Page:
After watching the musical last weekend at pH, I have since devoured as many YouTube clips as I possibly can and am now kicking myself for not having Netflixed The Room beforehand (I'm also laughing retroactively). The "plot" of the film is a love triangle between Johnny, his best friend Mark and the object of their affection, Lisa. It is confusingly edited and astonishingly badly acted. But it does bring pH's version into focus. Now I understand why the opening number is called "Oh, Hi." It's because that's a standard greeting from the film's writer, director, producer and star Tommy Wiseau every time his character Johnny walks into a room. Now I get the recurring breast cancer joke. It's a reference to a plot point that is almost simultaneously introduced and dropped in the movie version. Yes, it's now funny that characters are always tossing a football around because, without reason, it keeps happening in the film.
Parody is about imitation and director Jason Geis, for whom this project is clearly both a labor of love and a love letter, has selected a cast of actors who nail their source material while maintaining the rhythm and energy of Brad Kemp's delightful score (which includes a convenient and hilarious summary of the convoluted plot set to hip-hop at the beginning of Act 2). Matt Gottlieb, doing some of the heavier lifting in the leading role of Johnny, captures Wiseau's affectations and ham-fisted attempts at acting. Jess Herron blends effortlessly into the role of Lisa and Nick DeFina is a dead ringer for best friend Mark. Meanwhile, Tristan Tanner as the mother is perhaps the least like the actress who portrays her in the film (given their obvious age differences), but, armed with a bad wig and awful dialogue, Tanner knows exactly where to find the comedy. She's kind of fantastic, actually. Dan Wright is also funny as Denny, a character who may or may not be developmentally disabled.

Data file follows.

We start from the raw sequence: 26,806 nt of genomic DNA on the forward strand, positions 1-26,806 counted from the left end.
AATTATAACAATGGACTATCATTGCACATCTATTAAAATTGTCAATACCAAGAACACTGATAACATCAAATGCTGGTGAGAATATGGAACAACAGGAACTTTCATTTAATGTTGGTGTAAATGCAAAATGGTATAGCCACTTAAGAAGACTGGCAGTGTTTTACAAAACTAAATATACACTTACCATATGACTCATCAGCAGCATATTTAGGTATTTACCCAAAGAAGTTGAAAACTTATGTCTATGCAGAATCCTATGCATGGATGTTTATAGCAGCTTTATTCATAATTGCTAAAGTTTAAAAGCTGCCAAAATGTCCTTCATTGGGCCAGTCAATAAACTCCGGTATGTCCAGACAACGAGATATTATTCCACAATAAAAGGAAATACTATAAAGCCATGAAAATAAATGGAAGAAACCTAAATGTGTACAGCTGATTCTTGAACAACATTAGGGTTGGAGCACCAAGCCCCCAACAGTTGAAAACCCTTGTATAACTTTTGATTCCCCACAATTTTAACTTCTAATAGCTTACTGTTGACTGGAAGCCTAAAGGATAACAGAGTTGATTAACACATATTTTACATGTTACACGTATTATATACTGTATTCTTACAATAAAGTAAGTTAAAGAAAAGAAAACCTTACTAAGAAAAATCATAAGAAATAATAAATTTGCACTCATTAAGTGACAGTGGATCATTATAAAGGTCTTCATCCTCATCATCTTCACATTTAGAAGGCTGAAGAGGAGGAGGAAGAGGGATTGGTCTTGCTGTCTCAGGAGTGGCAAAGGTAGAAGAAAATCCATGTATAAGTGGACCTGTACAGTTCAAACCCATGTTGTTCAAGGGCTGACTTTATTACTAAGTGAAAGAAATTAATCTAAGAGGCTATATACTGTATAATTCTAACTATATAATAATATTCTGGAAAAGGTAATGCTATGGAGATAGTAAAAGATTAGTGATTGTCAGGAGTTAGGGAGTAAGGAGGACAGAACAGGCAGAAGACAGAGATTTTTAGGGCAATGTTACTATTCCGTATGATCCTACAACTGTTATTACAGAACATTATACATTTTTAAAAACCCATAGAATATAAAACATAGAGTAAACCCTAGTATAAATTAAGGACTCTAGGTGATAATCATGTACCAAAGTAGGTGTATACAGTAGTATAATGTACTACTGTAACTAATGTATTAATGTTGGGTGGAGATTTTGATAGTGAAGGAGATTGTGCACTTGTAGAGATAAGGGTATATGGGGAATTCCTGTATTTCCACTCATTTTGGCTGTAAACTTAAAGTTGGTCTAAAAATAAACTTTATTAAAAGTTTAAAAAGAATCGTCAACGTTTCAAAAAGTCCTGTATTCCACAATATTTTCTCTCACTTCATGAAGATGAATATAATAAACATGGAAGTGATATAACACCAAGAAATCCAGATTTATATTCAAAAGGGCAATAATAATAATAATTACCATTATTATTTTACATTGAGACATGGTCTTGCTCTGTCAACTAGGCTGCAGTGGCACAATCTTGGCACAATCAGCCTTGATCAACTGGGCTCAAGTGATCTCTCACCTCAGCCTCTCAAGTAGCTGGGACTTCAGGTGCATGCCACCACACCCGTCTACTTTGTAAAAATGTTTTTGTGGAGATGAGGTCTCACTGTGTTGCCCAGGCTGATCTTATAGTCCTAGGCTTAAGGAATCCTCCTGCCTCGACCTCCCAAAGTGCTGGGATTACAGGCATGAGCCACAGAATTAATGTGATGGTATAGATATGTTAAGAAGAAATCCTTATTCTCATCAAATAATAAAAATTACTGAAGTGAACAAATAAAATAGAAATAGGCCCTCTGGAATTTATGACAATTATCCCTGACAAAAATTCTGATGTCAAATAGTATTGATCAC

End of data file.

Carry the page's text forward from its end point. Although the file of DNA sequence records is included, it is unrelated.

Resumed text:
Chicagoans love their musical parodies (Jersey Shore: The Musical, Carpenters' Halloween) and this is another fine entry. But since you really should see The Room to enjoy The Room: The Musical, be forewarned that before pleasure comes much pain.
Heidi Kettenring has had an incredible year. She began 2012 by starring as Harper Pitt in Court Theatre’s 4-star Angels in America, then appeared in the world premiere musical Hero at Marriott Lincolnshire before doing back-to-back shows at Chicago Shakespeare with Sunday in the Park with George and the current production of David Ives’s The School for Lies. Kettenring is getting big laughs as the ingénue Eliante, who finds herself helplessly in love with a misanthropic man who has no care for social pleasantries. Born in New Orleans, Kettenring grew up in Nashville, Tennessee, where she performed in school plays and musicals as a child. She moved to Evanston to study theater at Northwestern University, and since graduating, has become one of the city’s top musical-theater talents and received five Jeff Award nominations. She talks to us about transitioning from musicals to plays, the challenges of verse, and why she thinks it’s important to diversify an acting career.